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Functional 3D Neural Network Models Generated from Stem Cells

By BiotechDaily International staff writers
Posted on 01 Nov 2018
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Image: Confocal image of fluorescent markers indicating presence of neurons (green), astrocytes (red) and the silk protein-collagen matrix (blue). Image field is 460 microns (Photo courtesy of Tufts University).
Image: Confocal image of fluorescent markers indicating presence of neurons (green), astrocytes (red) and the silk protein-collagen matrix (blue). Image field is 460 microns (Photo courtesy of Tufts University).
A team of biomedical engineers worked with human induced pluripotent stem cells (iPSCs) to develop three-dimensional (3D) in vitro human neural network model systems.

Three-dimensional in vitro cell and tissue culture models allow for the exploration of mechanisms of organ development, cellular interactions, and disease progression within defined environments. Investigators at Tufts University (Boston, MA, USA) used iPSCs from normal and diseased individuals to populate a three-dimensional matrix of silk protein and collagen to create such models, which would mimic structural and functional features of the brain and demonstrate neural activity.

The current work was based on previous studies where primary rodent neurons were successfully grown in a similar three-dimensional system. The model was adapted to human induced pluripotent stem cells, allowing for a more direct exploration of the human condition.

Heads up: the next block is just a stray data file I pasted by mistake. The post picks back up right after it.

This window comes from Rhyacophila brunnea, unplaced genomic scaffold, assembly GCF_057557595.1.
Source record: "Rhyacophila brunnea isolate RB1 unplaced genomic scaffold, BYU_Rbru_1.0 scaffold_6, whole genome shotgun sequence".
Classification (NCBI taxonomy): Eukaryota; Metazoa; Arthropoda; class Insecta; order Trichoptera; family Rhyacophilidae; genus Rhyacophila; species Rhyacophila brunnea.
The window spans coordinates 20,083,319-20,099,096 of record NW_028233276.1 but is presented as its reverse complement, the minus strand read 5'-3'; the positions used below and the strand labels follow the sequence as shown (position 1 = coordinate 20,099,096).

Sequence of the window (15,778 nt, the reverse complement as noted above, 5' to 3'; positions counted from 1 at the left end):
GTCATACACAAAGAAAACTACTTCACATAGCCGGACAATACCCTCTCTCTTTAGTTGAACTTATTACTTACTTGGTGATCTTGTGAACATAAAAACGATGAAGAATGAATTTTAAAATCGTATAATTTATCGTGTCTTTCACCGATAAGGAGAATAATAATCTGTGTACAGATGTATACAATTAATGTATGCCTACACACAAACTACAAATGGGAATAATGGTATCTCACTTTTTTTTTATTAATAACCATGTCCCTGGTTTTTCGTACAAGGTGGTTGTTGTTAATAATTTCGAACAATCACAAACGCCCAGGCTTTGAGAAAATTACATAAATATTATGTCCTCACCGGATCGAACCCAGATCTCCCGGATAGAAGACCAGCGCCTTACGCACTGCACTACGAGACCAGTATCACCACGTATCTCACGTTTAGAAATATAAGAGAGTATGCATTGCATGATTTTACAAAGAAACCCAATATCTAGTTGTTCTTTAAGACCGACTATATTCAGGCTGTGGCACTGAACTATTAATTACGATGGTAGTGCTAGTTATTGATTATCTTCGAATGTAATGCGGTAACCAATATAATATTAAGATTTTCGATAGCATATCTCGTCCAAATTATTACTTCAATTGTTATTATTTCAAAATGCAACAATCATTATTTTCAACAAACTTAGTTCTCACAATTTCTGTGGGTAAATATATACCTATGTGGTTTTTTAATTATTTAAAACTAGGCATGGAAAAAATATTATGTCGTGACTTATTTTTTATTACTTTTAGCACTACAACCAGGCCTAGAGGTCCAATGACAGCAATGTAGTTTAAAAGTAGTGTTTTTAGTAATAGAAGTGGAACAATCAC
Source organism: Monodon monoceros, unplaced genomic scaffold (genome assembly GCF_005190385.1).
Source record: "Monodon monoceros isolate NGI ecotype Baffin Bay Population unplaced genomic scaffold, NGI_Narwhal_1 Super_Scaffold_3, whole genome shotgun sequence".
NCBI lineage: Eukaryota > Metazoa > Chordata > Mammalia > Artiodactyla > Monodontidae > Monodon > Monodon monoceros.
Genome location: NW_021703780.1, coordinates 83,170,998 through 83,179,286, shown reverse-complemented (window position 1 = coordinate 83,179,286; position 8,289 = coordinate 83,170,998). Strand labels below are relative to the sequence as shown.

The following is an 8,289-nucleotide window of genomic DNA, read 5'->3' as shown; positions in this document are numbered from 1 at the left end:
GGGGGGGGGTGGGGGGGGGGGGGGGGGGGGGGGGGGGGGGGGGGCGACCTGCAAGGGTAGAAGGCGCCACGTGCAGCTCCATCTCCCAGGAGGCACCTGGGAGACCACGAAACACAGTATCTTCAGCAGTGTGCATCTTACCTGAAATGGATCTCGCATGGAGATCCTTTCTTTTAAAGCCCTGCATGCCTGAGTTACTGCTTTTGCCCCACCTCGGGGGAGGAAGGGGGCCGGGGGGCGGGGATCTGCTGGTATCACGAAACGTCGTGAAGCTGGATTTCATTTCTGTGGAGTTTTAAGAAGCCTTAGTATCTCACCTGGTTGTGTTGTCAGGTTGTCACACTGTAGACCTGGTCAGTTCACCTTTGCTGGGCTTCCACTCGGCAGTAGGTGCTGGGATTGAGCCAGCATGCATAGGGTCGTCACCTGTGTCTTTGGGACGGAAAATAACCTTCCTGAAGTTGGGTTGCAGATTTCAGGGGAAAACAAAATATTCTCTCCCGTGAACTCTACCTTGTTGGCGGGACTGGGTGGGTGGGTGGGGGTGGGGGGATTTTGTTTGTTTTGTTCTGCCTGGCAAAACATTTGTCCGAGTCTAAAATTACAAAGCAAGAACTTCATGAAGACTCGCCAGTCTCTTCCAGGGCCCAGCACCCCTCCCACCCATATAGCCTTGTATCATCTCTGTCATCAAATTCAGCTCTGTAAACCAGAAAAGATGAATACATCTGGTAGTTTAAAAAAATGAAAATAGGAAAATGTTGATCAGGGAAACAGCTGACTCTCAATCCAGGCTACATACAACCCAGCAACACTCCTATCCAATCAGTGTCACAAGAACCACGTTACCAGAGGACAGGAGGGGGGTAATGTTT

The investigators reported in the October 1, 2018, online edition of the journal ACS Biomaterials Science & Engineering that these tissue cultures comprised diverse cell populations, including neurons and astroglial cells, interacting in three-dimensions and exhibited spontaneous neural activity confirmed through electrophysiological recordings and calcium imaging over at least nine months. Compared to growing and culturing cells in two dimensions, the three-dimensional matrix produced a significantly more complete mix of cells found in neural tissue, with the appropriate morphology and expression of receptors and neurotransmitters.

This approach, which was tested with stem cells derived from healthy individuals as well as from Alzheimer’s and Parkinson’s disease patients, allowed for the direct integration of pluripotent stem cells into the three-dimensional construct, bypassing early neural differentiation steps. This streamlined process, in combination with the longevity of the cultures, provided a system that could be manipulated to support a variety of experimental applications such as investigating drug targets in neurodegenerative diseases.

"We found the right conditions to get the iPSCs to differentiate into a number of different neural subtypes, as well as astrocytes that support the growing neural networks," said senior author Dr. David L. Kaplan, professor of biomedical engineering at Tufts University. "The silk-collagen scaffolds provide the right environment to produce cells with the genetic signatures and electrical signaling found in native neuronal tissues."

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